Just when U.S. music fans had a bellyful of Britain—what with Punk Rock and such—a more hopeful import arrived, perhaps the most valid in years—Dire Straits. This was more than New Wave. It was Brain Wave. Sure, college-bred groups like Queen, Boston and Talking Heads had already established that heavy reading can count as much as heavy metal. But the four members of Dire Straits may be the most scholarly and sensible rockers yet.
Mark Knopfler, 29, the band’s singer songwriter and lead guitarist, is a former reporter for the Yorkshire Evening Post who spent three years as a lecturer in English at Loughton College near London. His rhythm-guitarist brother David, 26, has a degree in social work and carried a case load in South London as recently as two years ago. Bassist John Illsley, 29, got his B.A. in sociology at the University of London, worked five years as a lumber importer and ran a record store. The only Ringo-er in the group is Pick Withers, 29, whose main matriculation was 12 years as an itinerant rock drummer.
If the name Dire Straits wildly misfiles the gents, then the title of their big worldwide hit single, Sultans of Swing, is every bit as misleading. Their sound is closer, maybe, to Bob Wills’ Texas swing than to the Benny Goodman variety, but it owes at least as much to the blues, Dylan and to their own inventiveness.
The boys got together just 20 months ago in a $16-a-week flat in London’s South End (and three of them still reside there). Mark and David are the sons of a Glasgow architect. Along with Illsley, a bank manager’s son from Leicester who learned bass by lopping two strings off a used guitar, they began plunking out some songs Mark had written—but needed a drummer. Enter Withers, who had started banging away as a teenager (undeterred by a mother who once dumped a pail of water on his head).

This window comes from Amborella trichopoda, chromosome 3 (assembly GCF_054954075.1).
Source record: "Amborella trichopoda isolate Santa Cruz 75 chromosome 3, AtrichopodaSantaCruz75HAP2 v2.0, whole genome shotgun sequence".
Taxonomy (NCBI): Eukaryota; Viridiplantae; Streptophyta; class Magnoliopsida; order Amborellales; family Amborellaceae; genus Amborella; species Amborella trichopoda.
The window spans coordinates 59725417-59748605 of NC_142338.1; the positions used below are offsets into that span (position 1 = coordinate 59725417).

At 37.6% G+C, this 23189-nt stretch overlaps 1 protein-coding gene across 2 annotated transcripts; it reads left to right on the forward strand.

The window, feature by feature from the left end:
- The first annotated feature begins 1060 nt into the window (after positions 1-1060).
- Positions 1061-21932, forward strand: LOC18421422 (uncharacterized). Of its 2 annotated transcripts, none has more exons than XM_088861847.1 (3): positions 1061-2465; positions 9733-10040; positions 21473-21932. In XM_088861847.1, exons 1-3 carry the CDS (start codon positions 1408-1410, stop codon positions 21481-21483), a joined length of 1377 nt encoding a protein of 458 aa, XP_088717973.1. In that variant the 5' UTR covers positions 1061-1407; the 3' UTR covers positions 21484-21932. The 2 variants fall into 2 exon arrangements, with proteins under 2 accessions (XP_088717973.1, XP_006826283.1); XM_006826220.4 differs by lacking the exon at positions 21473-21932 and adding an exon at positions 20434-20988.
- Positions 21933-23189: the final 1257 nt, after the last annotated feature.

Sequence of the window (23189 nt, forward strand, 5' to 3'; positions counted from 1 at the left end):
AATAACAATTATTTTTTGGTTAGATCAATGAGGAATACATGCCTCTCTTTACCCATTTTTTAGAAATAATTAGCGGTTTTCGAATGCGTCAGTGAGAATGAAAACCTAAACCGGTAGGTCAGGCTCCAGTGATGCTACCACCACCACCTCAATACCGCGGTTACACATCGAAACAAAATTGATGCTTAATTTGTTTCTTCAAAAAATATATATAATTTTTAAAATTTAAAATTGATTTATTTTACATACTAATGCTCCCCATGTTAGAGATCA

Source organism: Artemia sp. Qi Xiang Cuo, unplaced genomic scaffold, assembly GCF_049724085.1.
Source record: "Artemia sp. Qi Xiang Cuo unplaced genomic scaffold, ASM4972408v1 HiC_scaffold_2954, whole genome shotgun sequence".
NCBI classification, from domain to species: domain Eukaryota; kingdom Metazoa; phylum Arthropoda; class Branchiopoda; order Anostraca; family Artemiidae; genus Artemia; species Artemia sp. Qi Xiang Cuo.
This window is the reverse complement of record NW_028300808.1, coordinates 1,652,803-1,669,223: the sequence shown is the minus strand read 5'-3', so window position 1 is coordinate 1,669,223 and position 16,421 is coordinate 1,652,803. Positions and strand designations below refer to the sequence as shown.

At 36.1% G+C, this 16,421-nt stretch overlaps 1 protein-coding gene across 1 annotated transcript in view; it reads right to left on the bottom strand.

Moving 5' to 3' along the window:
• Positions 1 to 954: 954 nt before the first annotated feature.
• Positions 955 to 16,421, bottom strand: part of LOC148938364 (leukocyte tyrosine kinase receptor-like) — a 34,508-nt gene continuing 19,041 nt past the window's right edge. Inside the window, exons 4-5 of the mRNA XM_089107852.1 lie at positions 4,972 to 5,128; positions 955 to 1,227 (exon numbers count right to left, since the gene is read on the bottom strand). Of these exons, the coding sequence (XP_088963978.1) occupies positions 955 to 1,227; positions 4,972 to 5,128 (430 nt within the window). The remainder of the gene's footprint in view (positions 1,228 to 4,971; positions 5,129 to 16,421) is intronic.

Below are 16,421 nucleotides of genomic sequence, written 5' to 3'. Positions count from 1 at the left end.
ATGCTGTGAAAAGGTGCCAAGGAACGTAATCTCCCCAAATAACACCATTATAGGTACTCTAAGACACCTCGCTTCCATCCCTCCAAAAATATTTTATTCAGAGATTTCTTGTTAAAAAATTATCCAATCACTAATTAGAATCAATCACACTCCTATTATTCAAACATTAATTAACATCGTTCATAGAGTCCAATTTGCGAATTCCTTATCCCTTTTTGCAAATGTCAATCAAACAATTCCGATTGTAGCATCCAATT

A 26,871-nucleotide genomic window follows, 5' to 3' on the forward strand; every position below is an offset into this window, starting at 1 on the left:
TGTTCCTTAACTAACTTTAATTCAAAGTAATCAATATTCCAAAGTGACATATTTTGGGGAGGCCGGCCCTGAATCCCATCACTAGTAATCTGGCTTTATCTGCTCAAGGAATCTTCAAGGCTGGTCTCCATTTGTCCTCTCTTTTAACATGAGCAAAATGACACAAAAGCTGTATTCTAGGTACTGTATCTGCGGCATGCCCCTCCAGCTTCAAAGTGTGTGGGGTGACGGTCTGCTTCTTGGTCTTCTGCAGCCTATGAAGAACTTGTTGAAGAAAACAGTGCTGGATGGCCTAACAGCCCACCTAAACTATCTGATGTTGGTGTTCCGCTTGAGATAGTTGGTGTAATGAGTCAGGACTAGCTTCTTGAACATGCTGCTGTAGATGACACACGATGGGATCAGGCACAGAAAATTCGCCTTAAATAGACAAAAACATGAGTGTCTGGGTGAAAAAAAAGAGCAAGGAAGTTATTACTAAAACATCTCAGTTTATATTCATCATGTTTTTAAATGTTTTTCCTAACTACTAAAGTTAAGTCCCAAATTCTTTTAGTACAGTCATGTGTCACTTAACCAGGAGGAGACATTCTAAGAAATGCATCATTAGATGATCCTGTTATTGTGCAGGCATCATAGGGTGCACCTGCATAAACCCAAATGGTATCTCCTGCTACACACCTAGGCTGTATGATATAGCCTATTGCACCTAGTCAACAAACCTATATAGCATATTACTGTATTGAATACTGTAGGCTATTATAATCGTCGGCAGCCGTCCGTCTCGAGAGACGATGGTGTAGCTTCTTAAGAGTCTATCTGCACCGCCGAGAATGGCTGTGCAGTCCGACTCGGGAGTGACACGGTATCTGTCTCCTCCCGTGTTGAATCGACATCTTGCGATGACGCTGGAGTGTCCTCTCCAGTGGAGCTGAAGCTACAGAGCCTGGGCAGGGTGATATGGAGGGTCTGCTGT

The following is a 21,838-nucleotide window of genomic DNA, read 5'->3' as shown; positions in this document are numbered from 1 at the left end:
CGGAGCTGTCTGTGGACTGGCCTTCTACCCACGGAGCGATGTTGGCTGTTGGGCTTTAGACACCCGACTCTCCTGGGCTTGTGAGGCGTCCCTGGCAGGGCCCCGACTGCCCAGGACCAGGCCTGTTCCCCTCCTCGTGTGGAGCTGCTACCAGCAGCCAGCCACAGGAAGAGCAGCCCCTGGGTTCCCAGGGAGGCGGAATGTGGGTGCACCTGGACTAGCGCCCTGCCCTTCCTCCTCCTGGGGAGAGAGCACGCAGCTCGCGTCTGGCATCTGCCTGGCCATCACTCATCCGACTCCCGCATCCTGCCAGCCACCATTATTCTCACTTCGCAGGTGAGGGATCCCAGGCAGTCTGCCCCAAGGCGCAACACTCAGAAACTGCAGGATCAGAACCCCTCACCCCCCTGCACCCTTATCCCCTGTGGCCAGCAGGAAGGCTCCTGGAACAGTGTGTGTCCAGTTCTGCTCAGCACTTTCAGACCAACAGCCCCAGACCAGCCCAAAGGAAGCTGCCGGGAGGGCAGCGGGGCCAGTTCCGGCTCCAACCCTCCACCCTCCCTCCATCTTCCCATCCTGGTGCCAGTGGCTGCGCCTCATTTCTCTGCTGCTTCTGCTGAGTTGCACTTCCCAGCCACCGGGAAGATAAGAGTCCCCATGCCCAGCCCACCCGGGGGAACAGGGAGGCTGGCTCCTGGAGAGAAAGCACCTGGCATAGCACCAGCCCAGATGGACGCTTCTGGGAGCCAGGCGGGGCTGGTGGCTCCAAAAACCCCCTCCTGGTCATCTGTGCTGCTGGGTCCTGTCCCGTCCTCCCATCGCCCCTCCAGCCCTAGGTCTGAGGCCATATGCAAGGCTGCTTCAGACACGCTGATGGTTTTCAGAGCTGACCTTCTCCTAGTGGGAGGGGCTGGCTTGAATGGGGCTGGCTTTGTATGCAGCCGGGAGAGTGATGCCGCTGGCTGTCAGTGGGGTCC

The four of them scraped together $320 to make a tryout “demo tape” of five songs. Then a friendly deejay aired the catchy melodic Sultans of Swing, and it became an instant rage. Record company execs swarmed around, Illsley reports, “taking us out for crazy meals—you know, women, drugs, booze and that sort of rubbish. It’s just so obvious.”
So is their subsequent success. Playing unadorned rock—a respite from the numbness of disco overproduction—Dire Straits cut their debut LP in a breathtakingly fast three weeks and have since topped the charts in Holland, France, Germany, Australia, New Zealand and Canada—all before the group began their current 22-city U.S. tour. In New York, Bob Dylan sent them a congratulatory note backstage, though just this month, David relates, “I was rejected by American Express.”
They remain admirably wary of the success syndrome. “I don’t think I’ve made a close friend since the band started,” says David. “Nobody in this band is desperate to get on the cover of Rolling Stone,” adds Withers, especially if that means “dropping our pants for the cameras and being controversial.” Mark agrees, “We don’t want a lot of attention diverted to things like wearing pink plastic trousers, which we’re not.” Then what’s behind those earrings three of them wear onstage? “Just wax,” cracks Mark in a line that evokes the Beatles. As for drug excesses, he self-mockingly raises his forearms, virginally free of needle marks, and proclaims, “My only abuse is drinking too much coffee. And I like my pints [of beer].” Women are available too, but three of the lads have birds back in England. Mark admits with a chuckle to a habit of “falling in love with waitresses and hatcheck girls. But there’s no big flash scene backstage.”
Late spring will bring the second Dire Straits LP, Communique, which may help ease the pain of their 83 percent British tax bracket. Mark, who lists the Everly Brothers, B.B. King and Lonnie Johnson among his musical influences, has no thought of intensifying his lyrical message. “This is not the gospel according to Mark Knopfler,” he insists. “It’s just to make people feel good. I enjoy knowing that we’re on the shelf with other records, that we’ve made something people like. It’s as simple as that.” As he himself says: “It’s surprising how normal we are.”